Maybe I’m being a little naive in thinking that people don’t really fall for the sob stories or the inaccuracies (e.g., describing a candidate as “working in a bar” when in actual fact he played Marius in Les Miserables last month). I believe, though, that the vast majority of the public cast their vote for who they like based on performance and on their personality.
In most cases I believe an experienced panel is the best way to choose your cast — but can a TV search and public vote be such a bad way to do it once in a while? Let the public choose someone without the prejudice of where they were trained or how many lead roles they have played. Let this panel made of millions sit back and make their decision from what they see and hear.
Yes, I understand that the audience only get to see the shortlist of performers that the TV executives have whittled down, based sometimes on personality & who’s going to make “good TV” rather than those who are the most polished of performers. But in my opinion, it is those with the interesting personalities that deliver the best performances. And similarly in the real world, casting directors have to whittle down the numbers also and choose the ones that will be seen by the decision makers.
You see, both processes are not all that different. The Stage’s Mark Shenton wondered why “established talent feels it’s necessary to submit themselves to the indignity of a public popularity contest” — but the way I see it, auditioning and laying yourself on the line to be judged isn’t really “dignified” at the best of times in a usual setting. So why does it mean that auditioning on television is any different? If anything, the contestants should be commended for their bravery because they auditioned knowing if they have a bad day it will probably be on YouTube for every casting director and anonymous forum “guests” to see and pick apart.
Every time we step in front of a panel in an audition room, it’s not too far removed from a popularity contest. “Dignity” is sometimes something actors have to flip on and off so you can take the leap of faith that might lead you to that dream role. And not just in the audition room. Whilst struggling to get acting work after a year in Mamma Mia!, do you think I enjoyed dressing up as a banana standing on Croydon roundabout advertising a cereal? Of course I didn’t. But it made me more determined to do all I can to improve my employability as a performer.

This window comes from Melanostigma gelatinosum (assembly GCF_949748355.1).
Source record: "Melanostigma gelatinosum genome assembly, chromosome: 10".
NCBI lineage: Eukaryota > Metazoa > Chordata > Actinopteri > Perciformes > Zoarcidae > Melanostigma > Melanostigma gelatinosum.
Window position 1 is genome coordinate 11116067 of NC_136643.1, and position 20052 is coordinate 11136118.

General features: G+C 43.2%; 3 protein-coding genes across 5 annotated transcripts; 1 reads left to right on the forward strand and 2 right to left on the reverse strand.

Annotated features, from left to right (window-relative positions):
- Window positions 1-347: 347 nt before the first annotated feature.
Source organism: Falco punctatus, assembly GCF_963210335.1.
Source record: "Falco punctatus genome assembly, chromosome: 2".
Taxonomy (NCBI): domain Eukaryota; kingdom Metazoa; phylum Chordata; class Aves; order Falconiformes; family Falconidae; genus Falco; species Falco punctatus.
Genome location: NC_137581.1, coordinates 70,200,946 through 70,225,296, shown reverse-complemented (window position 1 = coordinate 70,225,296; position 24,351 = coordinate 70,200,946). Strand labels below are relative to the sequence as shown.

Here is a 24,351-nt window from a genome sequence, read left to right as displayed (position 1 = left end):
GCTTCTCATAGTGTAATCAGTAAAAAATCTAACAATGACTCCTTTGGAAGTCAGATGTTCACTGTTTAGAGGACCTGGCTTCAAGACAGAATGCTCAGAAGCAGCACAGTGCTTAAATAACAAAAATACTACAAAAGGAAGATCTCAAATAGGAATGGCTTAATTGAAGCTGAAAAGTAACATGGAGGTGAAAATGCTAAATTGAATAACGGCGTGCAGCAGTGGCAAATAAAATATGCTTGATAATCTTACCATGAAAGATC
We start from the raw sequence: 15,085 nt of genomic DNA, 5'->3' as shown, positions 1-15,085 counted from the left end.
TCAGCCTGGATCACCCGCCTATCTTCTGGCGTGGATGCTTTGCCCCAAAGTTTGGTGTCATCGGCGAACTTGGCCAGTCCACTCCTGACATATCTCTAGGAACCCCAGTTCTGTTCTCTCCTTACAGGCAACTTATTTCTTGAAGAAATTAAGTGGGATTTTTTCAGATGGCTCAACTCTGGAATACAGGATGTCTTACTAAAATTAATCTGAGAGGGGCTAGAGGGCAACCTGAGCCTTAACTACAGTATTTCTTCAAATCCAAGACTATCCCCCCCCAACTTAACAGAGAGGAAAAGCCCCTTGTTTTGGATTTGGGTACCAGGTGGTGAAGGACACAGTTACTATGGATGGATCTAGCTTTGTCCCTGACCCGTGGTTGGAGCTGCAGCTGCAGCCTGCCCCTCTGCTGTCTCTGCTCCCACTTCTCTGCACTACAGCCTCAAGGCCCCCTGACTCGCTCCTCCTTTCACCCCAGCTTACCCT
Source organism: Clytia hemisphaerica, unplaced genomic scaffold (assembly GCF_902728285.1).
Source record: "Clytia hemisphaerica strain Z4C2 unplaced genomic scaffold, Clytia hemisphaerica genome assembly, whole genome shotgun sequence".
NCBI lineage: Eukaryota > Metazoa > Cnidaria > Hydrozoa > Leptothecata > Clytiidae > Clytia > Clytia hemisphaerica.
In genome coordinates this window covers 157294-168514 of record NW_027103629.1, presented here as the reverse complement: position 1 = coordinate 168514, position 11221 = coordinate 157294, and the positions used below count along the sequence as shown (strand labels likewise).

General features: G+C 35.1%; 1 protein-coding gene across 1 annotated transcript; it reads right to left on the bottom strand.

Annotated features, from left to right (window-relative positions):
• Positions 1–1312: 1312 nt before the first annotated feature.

In the “normal” world of auditioning we get judged and critiqued on a weekly basis, and on some occasions experience more rejection in one month than the majority of the world has to face in a lifetime.
Obviously there are other ways of raising your profile as an actor . If you’re lucky, TV dramas will land you some good work, purely because you’ve been on the telly. To be honest, if you have achieved this then you have been gifted that coveted “high profile” instantly. And while it’s probably thoroughly deserved, you now have a whole other level of marketing & PR that I am not experienced enough to comment on.
It seems very easy for some established actors and already successful people within the TV & theatre industry to be outspoken, and to complain about the disgrace and shame these television searches bring to our ‘precious’ show business. But it seems to me that suggesting only those fortunate enough to be trained should be allowed to audition for a leading role is simply snobby and rude.
Last week in The Stage, one actress said, “I am finding myself really happy now that they are left with people who aren’t suitable. There is no one with the charisma, the authority, the stature or the maturity to play Jesus.”
Happy?! By all means, have your opinion that you don’t think the candidates are suitable — but to celebrate it? It makes me wonder, would you be angry if in your eyes they had found someone brilliant?